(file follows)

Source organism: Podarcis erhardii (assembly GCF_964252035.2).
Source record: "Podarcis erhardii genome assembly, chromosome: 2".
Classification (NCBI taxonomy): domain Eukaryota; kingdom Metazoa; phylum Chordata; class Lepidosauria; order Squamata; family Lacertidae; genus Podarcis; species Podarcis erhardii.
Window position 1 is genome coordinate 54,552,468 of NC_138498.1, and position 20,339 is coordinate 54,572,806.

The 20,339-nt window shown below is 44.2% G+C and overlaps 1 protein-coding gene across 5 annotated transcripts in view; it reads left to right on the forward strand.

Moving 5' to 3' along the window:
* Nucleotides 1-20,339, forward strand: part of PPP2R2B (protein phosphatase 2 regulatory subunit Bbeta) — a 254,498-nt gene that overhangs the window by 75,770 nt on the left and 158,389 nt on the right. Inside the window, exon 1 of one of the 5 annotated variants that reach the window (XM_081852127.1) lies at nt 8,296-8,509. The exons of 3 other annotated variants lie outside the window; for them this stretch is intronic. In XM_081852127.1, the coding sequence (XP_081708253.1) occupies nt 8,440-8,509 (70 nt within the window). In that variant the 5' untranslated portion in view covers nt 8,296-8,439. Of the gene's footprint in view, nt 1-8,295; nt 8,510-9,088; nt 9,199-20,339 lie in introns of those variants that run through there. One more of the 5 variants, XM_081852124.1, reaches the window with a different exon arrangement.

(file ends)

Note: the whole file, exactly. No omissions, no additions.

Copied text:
Source organism: Podarcis erhardii (assembly GCF_964252035.2).
Source record: "Podarcis erhardii genome assembly, chromosome: 2".
Classification (NCBI taxonomy): domain Eukaryota; kingdom Metazoa; phylum Chordata; class Lepidosauria; order Squamata; family Lacertidae; genus Podarcis; species Podarcis erhardii.
Window position 1 is genome coordinate 54,552,468 of NC_138498.1, and position 20,339 is coordinate 54,572,806.

The 20,339-nt window shown below is 44.2% G+C and overlaps 1 protein-coding gene across 5 annotated transcripts in view; it reads left to right on the forward strand.

Moving 5' to 3' along the window:
* Nucleotides 1-20,339, forward strand: part of PPP2R2B (protein phosphatase 2 regulatory subunit Bbeta) — a 254,498-nt gene that overhangs the window by 75,770 nt on the left and 158,389 nt on the right. Inside the window, exon 1 of one of the 5 annotated variants that reach the window (XM_081852127.1) lies at nt 8,296-8,509. The exons of 3 other annotated variants lie outside the window; for them this stretch is intronic. In XM_081852127.1, the coding sequence (XP_081708253.1) occupies nt 8,440-8,509 (70 nt within the window). In that variant the 5' untranslated portion in view covers nt 8,296-8,439. Of the gene's footprint in view, nt 1-8,295; nt 8,510-9,088; nt 9,199-20,339 lie in introns of those variants that run through there. One more of the 5 variants, XM_081852124.1, reaches the window with a different exon arrangement.